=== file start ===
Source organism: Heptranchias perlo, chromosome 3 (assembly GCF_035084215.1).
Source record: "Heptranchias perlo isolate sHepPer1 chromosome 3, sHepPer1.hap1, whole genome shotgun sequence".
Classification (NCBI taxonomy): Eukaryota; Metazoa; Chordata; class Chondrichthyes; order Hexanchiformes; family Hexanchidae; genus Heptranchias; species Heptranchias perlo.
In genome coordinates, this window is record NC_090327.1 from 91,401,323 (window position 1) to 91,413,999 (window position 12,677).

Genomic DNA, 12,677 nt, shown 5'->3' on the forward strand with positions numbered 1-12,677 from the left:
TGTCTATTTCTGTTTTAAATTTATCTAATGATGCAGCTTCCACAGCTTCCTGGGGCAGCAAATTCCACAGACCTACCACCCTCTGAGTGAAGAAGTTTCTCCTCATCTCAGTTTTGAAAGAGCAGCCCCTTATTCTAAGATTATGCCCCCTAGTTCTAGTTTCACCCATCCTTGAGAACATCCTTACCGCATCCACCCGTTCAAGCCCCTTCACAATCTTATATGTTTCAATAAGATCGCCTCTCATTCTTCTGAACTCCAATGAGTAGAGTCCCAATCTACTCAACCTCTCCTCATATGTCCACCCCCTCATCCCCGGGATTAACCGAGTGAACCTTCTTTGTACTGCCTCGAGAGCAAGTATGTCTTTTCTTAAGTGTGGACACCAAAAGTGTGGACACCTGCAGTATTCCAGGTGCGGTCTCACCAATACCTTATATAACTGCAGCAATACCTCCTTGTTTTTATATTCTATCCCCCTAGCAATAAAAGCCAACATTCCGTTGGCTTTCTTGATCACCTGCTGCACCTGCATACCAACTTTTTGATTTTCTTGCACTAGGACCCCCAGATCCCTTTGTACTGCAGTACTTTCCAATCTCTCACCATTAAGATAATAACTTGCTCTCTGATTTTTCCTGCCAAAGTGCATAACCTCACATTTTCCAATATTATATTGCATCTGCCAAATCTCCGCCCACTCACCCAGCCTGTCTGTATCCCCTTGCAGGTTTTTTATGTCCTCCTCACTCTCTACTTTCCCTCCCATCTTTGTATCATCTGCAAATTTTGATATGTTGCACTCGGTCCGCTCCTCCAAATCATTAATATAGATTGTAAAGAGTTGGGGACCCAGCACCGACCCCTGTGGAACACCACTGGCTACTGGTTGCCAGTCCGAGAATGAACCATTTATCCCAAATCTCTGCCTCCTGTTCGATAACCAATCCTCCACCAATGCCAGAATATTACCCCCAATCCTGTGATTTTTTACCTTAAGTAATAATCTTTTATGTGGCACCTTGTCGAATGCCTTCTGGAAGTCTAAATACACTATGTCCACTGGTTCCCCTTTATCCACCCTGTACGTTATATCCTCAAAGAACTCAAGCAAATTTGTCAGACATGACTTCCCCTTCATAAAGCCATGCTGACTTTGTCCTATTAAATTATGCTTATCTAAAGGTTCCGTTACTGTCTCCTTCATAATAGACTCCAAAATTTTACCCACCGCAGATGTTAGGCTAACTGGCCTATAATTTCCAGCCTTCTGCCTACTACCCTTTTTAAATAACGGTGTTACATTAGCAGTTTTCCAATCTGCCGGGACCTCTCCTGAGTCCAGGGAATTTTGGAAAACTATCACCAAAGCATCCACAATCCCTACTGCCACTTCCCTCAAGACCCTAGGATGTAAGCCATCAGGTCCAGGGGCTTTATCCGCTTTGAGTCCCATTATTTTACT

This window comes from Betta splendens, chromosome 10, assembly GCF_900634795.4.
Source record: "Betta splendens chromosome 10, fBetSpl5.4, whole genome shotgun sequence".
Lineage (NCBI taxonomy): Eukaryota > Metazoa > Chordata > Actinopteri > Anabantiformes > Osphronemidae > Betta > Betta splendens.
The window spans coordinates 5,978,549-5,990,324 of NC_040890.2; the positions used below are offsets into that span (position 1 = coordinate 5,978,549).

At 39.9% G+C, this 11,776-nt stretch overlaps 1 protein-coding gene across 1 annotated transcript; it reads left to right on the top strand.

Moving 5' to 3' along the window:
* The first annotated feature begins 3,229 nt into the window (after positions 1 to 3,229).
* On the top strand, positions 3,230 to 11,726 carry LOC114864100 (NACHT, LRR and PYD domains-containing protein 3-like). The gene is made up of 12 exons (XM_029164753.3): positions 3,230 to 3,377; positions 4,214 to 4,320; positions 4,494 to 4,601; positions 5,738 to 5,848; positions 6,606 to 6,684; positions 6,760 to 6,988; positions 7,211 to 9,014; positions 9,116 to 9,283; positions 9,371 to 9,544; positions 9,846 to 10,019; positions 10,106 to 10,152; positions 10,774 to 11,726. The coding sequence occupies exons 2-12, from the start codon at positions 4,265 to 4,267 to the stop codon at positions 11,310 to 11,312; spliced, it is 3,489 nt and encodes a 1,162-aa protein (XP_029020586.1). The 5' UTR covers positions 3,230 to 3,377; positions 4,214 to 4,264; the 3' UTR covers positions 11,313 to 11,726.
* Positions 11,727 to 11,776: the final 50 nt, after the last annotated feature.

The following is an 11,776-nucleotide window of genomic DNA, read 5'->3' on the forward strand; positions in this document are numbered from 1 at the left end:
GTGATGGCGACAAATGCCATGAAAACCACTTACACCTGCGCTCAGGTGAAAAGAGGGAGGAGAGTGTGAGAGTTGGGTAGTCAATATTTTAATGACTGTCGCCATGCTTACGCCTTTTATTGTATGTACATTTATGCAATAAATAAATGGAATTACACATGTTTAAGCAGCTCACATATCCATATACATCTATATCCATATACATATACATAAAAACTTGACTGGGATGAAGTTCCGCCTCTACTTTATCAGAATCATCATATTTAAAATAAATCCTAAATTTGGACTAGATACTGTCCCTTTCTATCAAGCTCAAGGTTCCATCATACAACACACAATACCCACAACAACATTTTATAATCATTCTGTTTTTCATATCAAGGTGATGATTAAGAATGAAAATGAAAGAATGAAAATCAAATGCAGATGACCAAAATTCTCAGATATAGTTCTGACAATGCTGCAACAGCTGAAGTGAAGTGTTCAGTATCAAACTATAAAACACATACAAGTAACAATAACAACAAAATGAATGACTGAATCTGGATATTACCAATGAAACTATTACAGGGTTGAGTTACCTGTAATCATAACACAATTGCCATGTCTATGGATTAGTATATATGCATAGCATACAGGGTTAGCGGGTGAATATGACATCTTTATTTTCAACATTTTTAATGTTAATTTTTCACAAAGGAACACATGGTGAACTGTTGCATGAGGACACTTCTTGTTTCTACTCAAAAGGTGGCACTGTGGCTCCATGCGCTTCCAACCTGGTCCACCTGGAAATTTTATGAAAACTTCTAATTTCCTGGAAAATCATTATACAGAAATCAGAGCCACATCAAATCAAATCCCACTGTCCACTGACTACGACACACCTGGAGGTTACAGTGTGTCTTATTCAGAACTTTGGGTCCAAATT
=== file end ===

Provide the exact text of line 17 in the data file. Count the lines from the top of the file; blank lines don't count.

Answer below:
GTGATGGCGACAAATGCCATGAAAACCACTTACACCTGCGCTCAGGTGAAAAGAGGGAGGAGAGTGTGAGAGTTGGGTAGTCAATATTTTAATGACTGTCGCCATGCTTACGCCTTTTATTGTATGTACATTTATGCAATAAATAAATGGAATTACACATGTTTAAGCAGCTCACATATCCATATACATCTATATCCATATACATATACATAAAAACTTGACTGGGATGAAGTTCCGCCTCTACTTTATCAGAATCATCATATTTAAAATAAATCCTAAATTTGGACTAGATACTGTCCCTTTCTATCAAGCTCAAGGTTCCATCATACAACACACAATACCCACAACAACATTTTATAATCATTCTGTTTTTCATATCAAGGTGATGATTAAGAATGAAAATGAAAGAATGAAAATCAAATGCAGATGACCAAAATTCTCAGATATAGTTCTGACAATGCTGCAACAGCTGAAGTGAAGTGTTCAGTATCAAACTATAAAACACATACAAGTAACAATAACAACAAAATGAATGACTGAATCTGGATATTACCAATGAAACTATTACAGGGTTGAGTTACCTGTAATCATAACACAATTGCCATGTCTATGGATTAGTATATATGCATAGCATACAGGGTTAGCGGGTGAATATGACATCTTTATTTTCAACATTTTTAATGTTAATTTTTCACAAAGGAACACATGGTGAACTGTTGCATGAGGACACTTCTTGTTTCTACTCAAAAGGTGGCACTGTGGCTCCATGCGCTTCCAACCTGGTCCACCTGGAAATTTTATGAAAACTTCTAATTTCCTGGAAAATCATTATACAGAAATCAGAGCCACATCAAATCAAATCCCACTGTCCACTGACTACGACACACCTGGAGGTTACAGTGTGTCTTATTCAGAACTTTGGGTCCAAATT